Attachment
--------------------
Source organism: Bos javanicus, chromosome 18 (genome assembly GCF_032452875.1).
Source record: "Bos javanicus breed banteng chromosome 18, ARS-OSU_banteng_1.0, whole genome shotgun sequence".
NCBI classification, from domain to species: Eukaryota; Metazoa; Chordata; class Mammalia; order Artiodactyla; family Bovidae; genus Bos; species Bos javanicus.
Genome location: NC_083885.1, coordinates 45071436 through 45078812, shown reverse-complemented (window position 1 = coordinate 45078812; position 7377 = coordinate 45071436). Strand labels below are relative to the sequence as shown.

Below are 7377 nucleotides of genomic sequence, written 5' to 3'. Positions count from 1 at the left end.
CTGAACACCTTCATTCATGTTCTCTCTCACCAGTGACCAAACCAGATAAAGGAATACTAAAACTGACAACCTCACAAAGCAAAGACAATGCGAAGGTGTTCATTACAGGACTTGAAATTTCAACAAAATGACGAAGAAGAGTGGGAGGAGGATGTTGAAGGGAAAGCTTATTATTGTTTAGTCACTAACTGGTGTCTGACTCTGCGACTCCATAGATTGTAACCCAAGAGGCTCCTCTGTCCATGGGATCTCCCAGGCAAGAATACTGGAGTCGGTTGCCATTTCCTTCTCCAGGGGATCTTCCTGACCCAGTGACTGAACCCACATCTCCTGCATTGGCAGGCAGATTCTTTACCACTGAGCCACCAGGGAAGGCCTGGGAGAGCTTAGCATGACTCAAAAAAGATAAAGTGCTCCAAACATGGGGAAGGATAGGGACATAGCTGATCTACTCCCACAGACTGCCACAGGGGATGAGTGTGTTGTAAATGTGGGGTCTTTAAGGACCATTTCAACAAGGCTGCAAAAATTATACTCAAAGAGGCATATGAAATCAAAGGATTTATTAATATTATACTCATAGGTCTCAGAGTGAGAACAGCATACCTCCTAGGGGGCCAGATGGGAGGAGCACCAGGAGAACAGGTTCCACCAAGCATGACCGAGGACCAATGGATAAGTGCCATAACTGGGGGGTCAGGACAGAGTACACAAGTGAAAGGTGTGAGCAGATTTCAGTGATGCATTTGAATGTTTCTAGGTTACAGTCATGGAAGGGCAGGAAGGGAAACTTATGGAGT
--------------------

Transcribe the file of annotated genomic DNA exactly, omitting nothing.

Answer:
Source organism: Bos javanicus, chromosome 18 (genome assembly GCF_032452875.1).
Source record: "Bos javanicus breed banteng chromosome 18, ARS-OSU_banteng_1.0, whole genome shotgun sequence".
NCBI classification, from domain to species: Eukaryota; Metazoa; Chordata; class Mammalia; order Artiodactyla; family Bovidae; genus Bos; species Bos javanicus.
Genome location: NC_083885.1, coordinates 45071436 through 45078812, shown reverse-complemented (window position 1 = coordinate 45078812; position 7377 = coordinate 45071436). Strand labels below are relative to the sequence as shown.

Below are 7377 nucleotides of genomic sequence, written 5' to 3'. Positions count from 1 at the left end.
CTGAACACCTTCATTCATGTTCTCTCTCACCAGTGACCAAACCAGATAAAGGAATACTAAAACTGACAACCTCACAAAGCAAAGACAATGCGAAGGTGTTCATTACAGGACTTGAAATTTCAACAAAATGACGAAGAAGAGTGGGAGGAGGATGTTGAAGGGAAAGCTTATTATTGTTTAGTCACTAACTGGTGTCTGACTCTGCGACTCCATAGATTGTAACCCAAGAGGCTCCTCTGTCCATGGGATCTCCCAGGCAAGAATACTGGAGTCGGTTGCCATTTCCTTCTCCAGGGGATCTTCCTGACCCAGTGACTGAACCCACATCTCCTGCATTGGCAGGCAGATTCTTTACCACTGAGCCACCAGGGAAGGCCTGGGAGAGCTTAGCATGACTCAAAAAAGATAAAGTGCTCCAAACATGGGGAAGGATAGGGACATAGCTGATCTACTCCCACAGACTGCCACAGGGGATGAGTGTGTTGTAAATGTGGGGTCTTTAAGGACCATTTCAACAAGGCTGCAAAAATTATACTCAAAGAGGCATATGAAATCAAAGGATTTATTAATATTATACTCATAGGTCTCAGAGTGAGAACAGCATACCTCCTAGGGGGCCAGATGGGAGGAGCACCAGGAGAACAGGTTCCACCAAGCATGACCGAGGACCAATGGATAAGTGCCATAACTGGGGGGTCAGGACAGAGTACACAAGTGAAAGGTGTGAGCAGATTTCAGTGATGCATTTGAATGTTTCTAGGTTACAGTCATGGAAGGGCAGGAAGGGAAACTTATGGAGT